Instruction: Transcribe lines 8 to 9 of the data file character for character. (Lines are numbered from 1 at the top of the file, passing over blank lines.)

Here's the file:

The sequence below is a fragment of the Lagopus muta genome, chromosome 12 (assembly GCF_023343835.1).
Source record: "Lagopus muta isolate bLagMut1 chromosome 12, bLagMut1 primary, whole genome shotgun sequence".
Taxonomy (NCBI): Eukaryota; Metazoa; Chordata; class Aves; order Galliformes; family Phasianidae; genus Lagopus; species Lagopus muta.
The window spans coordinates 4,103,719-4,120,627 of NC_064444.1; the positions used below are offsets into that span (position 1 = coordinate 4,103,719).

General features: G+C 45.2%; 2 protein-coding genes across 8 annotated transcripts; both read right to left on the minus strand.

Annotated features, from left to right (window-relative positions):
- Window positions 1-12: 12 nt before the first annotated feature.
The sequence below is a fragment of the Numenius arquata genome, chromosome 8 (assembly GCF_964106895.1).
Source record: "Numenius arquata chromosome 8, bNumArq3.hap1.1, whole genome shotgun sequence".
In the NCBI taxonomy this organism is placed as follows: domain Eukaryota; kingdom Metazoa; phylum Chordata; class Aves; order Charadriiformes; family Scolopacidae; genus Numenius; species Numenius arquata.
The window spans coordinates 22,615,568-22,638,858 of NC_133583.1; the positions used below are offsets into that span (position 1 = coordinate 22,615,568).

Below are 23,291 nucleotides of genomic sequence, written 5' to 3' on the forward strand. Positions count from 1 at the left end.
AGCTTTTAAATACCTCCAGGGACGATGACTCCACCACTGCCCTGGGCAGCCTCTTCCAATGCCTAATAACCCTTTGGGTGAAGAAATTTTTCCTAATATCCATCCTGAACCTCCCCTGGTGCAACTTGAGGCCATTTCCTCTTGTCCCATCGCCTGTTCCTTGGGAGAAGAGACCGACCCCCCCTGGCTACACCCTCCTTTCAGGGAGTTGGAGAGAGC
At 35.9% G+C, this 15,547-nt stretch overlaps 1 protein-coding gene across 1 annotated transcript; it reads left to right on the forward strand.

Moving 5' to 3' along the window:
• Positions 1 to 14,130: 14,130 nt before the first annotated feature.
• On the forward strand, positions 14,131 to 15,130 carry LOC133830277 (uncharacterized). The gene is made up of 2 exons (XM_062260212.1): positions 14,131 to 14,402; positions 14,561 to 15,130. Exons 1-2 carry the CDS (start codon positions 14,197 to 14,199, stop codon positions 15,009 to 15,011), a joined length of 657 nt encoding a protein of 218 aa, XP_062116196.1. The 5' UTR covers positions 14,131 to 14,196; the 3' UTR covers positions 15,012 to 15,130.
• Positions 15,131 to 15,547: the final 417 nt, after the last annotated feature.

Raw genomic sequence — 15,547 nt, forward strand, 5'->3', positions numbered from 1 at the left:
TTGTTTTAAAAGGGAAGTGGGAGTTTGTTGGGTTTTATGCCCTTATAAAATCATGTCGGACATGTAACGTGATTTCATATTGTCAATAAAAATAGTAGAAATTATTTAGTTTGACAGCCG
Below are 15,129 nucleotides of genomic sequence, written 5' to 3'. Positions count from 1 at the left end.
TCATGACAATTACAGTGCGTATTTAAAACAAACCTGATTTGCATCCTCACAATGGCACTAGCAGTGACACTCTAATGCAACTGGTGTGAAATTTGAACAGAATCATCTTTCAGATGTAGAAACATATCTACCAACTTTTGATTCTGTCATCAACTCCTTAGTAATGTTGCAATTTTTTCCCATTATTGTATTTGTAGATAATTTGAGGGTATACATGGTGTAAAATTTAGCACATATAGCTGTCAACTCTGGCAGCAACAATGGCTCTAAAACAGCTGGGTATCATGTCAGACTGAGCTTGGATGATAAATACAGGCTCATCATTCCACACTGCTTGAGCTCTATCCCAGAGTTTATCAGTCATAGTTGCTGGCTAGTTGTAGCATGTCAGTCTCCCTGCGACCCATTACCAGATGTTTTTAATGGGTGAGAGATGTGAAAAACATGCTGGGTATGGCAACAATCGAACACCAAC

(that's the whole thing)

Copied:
The sequence below is a fragment of the Numenius arquata genome, chromosome 8 (assembly GCF_964106895.1).
Source record: "Numenius arquata chromosome 8, bNumArq3.hap1.1, whole genome shotgun sequence".